TreatmentUpdate
185

August/September 2011 

Possible roles for vitamin D in selected infections—TB, colds and flu, HIV, hepatitis C virus and bacterial vaginosis

Lab experiments with cells of the immune system—monocytes and macrophages—have found that these cells produce an enzyme that converts vitamin D into its active form. This suggests that these cells use vitamin D as part of the process of fighting infections and possibly tumours. Other experiments have found that exposure to vitamin D3 stimulates macrophages to release small molecules that can attack germs.

Tuberculosis (TB)

Before potent antibiotics were available, physicians encouraged people with TB to get exposure to sunlight and in some cases vitamin D supplements were administered. However, well-designed clinical trials in the 21st century have found that vitamin D supplements in addition to antibiotics do not confer a major increase in survival or recovery from TB compared to antibiotics alone. Some researchers have suggested that instead of being used as part of treatment, perhaps vitamin D supplements might be more useful in helping to prevent infection with TB. Clinical trials to test this idea have not been done.

Colds and flu

Cells lining the lungs can produce high levels of enzymes that convert vitamin D into its active form, vitamin D3. This finding suggests that these cells may use vitamin D as part of their defense system against infections. Indeed, in laboratory experiments when these cells are treated with vitamin D3, they also produce small molecules that help protect cells from infection by viruses and bacteria.

Several clinical trials that have tested vitamin D3 to assess its ability to reduce the risk of developing respiratory tract infections—the common cold and flu—have had mixed results. It is therefore difficult to draw firm conclusions about the role of vitamin D in preventing respiratory infections. Part of the problem arises from issues related to different study designs and methodology.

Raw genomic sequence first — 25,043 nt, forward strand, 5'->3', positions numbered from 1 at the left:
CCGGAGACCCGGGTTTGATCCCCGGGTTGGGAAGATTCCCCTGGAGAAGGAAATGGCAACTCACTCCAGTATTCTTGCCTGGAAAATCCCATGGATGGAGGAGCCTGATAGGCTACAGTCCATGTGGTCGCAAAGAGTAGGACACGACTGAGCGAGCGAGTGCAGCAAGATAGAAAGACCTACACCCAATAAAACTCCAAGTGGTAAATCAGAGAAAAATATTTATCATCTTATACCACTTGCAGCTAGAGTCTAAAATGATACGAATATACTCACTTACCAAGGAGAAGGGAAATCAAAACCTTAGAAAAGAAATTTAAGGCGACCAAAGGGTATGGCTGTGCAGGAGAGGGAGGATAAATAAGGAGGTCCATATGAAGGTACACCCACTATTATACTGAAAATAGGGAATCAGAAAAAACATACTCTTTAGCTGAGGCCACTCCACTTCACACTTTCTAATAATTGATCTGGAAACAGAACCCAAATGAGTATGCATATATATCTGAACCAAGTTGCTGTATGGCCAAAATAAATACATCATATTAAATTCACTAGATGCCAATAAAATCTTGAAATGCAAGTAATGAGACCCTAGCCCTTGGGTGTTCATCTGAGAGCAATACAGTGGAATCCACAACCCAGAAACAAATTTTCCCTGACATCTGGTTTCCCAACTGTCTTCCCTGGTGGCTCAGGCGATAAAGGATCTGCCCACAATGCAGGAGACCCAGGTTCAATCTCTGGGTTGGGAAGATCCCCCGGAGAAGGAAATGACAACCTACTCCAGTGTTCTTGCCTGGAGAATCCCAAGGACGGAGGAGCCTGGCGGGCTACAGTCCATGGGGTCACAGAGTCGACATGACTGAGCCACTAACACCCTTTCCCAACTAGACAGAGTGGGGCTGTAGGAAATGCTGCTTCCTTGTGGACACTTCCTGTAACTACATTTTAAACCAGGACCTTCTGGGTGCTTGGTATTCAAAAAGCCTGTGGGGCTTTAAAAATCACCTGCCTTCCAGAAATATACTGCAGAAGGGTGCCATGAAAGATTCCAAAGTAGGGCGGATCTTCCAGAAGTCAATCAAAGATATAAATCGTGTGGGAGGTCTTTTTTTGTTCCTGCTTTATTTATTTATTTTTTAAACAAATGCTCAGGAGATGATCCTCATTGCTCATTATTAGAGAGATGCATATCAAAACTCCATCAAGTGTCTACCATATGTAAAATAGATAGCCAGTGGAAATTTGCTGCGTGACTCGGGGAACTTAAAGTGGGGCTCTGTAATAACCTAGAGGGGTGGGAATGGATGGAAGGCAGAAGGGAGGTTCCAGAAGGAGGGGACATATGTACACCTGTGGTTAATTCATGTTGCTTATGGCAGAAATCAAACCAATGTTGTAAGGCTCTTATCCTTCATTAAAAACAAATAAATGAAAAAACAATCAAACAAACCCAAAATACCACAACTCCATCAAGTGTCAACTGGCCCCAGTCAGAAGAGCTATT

HIV

Observational studies have found that HIV-positive people usually have less-than-ideal levels of vitamin D in the blood and, in some cases, deficiency. Vitamin D deficiency in the setting of HIV infection even occurs in sunny tropical countries. Researchers are not certain why this is the case. One possible explanation is that HIV infection triggers ongoing inflammation in the immune system. By inciting the immune system to overproduce inflammation-related chemical signals or cytokines, it is possible that HIV infection indirectly speeds up enzymes that convert vitamin D3 into inactive forms.

Supplementation with large amounts of vitamin D does not increase HIV replication in people who are taking ART. Results from two clinical trials suggest that vitamin D3 does not affect CD4+ cell counts in HIV-positive adults and children.

Larger observational studies have found that vitamin D deficiency has been linked to an increased risk of death among HIV-negative people, particularly from cardiovascular disease. A recent European study with about 2,000 participants has found an association between low vitamin D levels and reduced survival among HIV-positive people. Details about this study appear in TreatmentUpdate 181. As the study is observational in nature, it cannot prove that low vitamin D levels are the cause of death. However, the same European researchers are also conducting a large study of vitamin D supplementation, hoping to improve survival rates in HIV-positive people. Interim results from this study of supplementation should be available in several years.